What I Learnt From Blogging in 2015
On approaching this Christmas, I realised that I'd been regularly blogging for almost a whole year and what a year it has been! I started my blog in the hopes of capturing every precious moment of my baby growing up and he's now an active and thriving two year old. Of course, blogging became so much more than a personal diary to me and I started to meet bloggers, be nominated for awards (seriously!) and even work with successful brands. Though I've experienced alot of highs in my short blogging life, I've also encountered a few lows and today I want to share everything I've learnt since starting Hello Archie.
Scheduling is important.
When I started to take blogging seriously, I came up with an organised schedule of days I would aim to post; Mondays, Wednesdays and Fridays. I had a look at my site analytics and compiled a list of days I'd usually receive the most hits and also decided to avoid weekends to give myself a small break each week. I wasn't intending on being strict with myself but I thought a general outline would help organise posts, but somehow I found myself publishing a post on every one of these days, almost every single week. Even when the day before I was sure I had nothing to post, somehow inspiration would hit. I think I've missed maybe a handful of days this year and that's down to setting myself a simple schedule.
Don't be afraid to share your experiences.
When I started blogging, my posts were mainly about Archie's growth and monthly developments, but I then started to share my opinions and advice on subjects such as breastfeeding, sleep regressions and parenting. I was nervous at first, sharing experiences such as The Day I Sucked at Motherhood, but I learned quickly that being honest is important and something your readers will value. I want the parents who read my blog to relate and know that we all have bad days, not to think we have a perfect, pristine life. I've talked about nuclear-force poo's and about getting sick stuck in my hair and I've been met with an incredible response from the parenting community every single time.
Don't forget why you started.
It's only human to hit blogger's block occasionally, to feel drained of ideas and frustrated with the promotional side of blogging and to wonder why you're bothering in the first place. It's happened to me a number of times this year and actually resulted in my most popular post to date - Why You Suck at Blogging and Should Probably Quit. If you find yourself becoming overwhelmed with the pressures of blogging, take a step back and remember why you started. It's easy to get caught up in the slog of sponsored posts and making money and to forget why we love our blogs. If I could've told myself anything at the beginning of this journey, it would be "take a break, don't blog for a while if that's what it takes, and find your inspiration again". I've come back every time stronger and more enthusiastic about my blog.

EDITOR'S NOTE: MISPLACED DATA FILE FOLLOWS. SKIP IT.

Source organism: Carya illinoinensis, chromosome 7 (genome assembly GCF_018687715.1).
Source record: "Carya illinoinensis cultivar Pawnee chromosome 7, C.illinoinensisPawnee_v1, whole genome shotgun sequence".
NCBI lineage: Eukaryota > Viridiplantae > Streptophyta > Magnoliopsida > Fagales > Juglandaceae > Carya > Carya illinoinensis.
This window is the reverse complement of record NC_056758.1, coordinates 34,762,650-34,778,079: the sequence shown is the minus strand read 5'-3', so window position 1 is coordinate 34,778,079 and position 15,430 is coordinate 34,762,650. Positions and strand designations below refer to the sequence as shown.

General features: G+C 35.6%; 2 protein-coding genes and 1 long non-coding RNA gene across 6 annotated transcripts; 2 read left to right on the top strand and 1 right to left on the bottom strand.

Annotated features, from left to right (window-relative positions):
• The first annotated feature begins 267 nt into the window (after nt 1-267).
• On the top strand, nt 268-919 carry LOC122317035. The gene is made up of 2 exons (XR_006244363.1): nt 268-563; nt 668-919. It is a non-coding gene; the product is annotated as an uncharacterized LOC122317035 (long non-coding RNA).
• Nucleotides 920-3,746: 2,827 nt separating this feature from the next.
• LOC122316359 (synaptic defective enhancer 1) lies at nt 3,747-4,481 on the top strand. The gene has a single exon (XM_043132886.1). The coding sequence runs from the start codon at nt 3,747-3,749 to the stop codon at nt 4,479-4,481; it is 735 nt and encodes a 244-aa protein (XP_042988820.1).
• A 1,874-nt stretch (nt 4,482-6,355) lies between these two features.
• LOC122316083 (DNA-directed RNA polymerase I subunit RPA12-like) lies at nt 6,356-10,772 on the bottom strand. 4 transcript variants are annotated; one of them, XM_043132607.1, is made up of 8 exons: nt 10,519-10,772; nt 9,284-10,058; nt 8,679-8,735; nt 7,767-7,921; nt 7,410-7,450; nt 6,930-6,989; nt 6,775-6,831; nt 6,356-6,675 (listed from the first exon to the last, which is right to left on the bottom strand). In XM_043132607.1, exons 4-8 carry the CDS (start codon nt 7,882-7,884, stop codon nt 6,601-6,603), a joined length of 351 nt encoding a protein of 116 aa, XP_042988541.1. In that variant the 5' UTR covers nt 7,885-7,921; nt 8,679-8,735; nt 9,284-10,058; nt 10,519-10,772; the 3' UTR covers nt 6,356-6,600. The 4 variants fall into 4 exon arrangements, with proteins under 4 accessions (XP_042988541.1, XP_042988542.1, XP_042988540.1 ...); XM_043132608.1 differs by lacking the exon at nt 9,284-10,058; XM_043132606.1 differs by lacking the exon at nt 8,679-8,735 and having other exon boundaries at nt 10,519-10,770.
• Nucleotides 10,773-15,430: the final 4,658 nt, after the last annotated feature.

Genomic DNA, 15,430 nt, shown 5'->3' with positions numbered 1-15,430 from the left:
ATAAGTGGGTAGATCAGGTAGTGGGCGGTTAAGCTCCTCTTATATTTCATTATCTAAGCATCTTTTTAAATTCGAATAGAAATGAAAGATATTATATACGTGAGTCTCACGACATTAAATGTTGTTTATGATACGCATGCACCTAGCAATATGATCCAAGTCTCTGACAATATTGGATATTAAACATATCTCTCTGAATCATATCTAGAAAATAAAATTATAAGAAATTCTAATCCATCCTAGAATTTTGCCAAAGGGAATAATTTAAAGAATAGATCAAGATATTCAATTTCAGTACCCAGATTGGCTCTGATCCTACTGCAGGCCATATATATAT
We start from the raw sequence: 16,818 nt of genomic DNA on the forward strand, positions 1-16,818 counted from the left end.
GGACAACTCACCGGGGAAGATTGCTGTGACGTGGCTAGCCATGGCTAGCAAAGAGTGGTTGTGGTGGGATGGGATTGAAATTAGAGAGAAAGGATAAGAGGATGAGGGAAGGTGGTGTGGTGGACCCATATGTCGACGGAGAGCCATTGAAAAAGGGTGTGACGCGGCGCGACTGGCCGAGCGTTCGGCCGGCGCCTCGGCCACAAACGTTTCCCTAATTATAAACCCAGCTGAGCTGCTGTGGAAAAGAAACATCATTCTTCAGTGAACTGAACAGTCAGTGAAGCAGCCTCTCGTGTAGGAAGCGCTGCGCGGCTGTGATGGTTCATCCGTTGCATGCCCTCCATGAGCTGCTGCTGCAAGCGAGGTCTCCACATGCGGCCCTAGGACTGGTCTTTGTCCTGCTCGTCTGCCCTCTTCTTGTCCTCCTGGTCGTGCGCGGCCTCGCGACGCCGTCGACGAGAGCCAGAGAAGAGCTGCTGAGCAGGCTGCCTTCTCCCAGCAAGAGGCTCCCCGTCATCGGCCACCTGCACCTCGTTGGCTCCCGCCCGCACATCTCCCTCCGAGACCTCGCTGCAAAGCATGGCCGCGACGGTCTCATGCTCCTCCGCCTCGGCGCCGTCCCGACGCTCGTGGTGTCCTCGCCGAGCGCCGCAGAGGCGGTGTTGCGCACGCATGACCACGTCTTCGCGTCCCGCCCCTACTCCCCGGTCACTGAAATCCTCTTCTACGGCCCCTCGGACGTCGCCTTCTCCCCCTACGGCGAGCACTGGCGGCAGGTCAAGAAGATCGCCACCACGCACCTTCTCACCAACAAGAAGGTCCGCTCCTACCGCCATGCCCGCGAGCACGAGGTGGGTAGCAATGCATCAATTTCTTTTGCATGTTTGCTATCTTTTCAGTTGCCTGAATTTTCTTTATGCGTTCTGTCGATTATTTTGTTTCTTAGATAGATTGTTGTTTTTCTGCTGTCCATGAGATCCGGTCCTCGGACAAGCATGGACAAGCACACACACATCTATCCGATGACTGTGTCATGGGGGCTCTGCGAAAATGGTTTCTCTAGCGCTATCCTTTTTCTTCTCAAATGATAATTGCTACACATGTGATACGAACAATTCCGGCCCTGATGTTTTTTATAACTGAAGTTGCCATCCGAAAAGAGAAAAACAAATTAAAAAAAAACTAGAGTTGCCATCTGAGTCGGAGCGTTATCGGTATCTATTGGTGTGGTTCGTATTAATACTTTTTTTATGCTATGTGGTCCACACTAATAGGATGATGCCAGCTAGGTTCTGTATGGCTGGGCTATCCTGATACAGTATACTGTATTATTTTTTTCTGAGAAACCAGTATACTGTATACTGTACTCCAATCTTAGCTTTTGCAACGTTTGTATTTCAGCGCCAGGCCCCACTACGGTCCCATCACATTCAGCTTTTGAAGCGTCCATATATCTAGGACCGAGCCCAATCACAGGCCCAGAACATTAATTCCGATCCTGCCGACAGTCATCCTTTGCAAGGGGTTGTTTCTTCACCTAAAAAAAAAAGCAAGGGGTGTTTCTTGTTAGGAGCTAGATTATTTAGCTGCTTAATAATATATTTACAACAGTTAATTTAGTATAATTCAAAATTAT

Take the high road and be proud.
This year, I encountered my very first (and only, thankfully) troll; as my blog gained momentum, I received more and more negative comments and after investigation I discovered my troll and I wrote this post: Trollers Gonna Troll - How to Deal with Unfounded Negativity. It would've been really easy to out my troll, to express my disgust and to retaliate with nasty words but I didn't want my blog to become something negative. I debated writing this post for a long time and when I finally did, I was certain I wanted it to be a post that others could relate to and not a war of words. I received a huge positive response and the comments stopped instantly. Be proud of who you are and what you stand for, negative people are usually driven by jealousy.
Educate yourself on follow vs. no-follow links.
There came a point later this year where I started to gather interest for sponsored posts and reviews. At this point, I’d heard a bit about follow and nofollow links but I didn’t really understand it. It wasn’t until I had my first disastrous collaboration that I learned how important that information is, especially when you’re getting paid for posts. A writer wanted me to publish a post she’d written including a link to her clients website and I obliged. I never thought to discuss the kind of link that would be used and she never mentioned it.
Unfortunately, I then discovered how damaging paid follow links could potentially be and refused to use one, resulting in an unhappy client (though I didn’t mind, as unfortunately she didn’t seem very educated herself). If you’re being paid to publish a post, a follow link can have negative effects on you and the client by Google, so definitely do your research with this one!
Blogging has turned out to be so much more hard work than I ever realised but if you can stick to it, the benefits are so rewarding. I love having all of Archie's updates logged, having somewhere to share all of our days out, holidays and experiences, and of course, reviewing products and making money is a huge bonus that makes it all worthwhile. So, if you're considering starting your own blog, do it - the hard work will pay off and the knowledge you'll learn will be never-ending!
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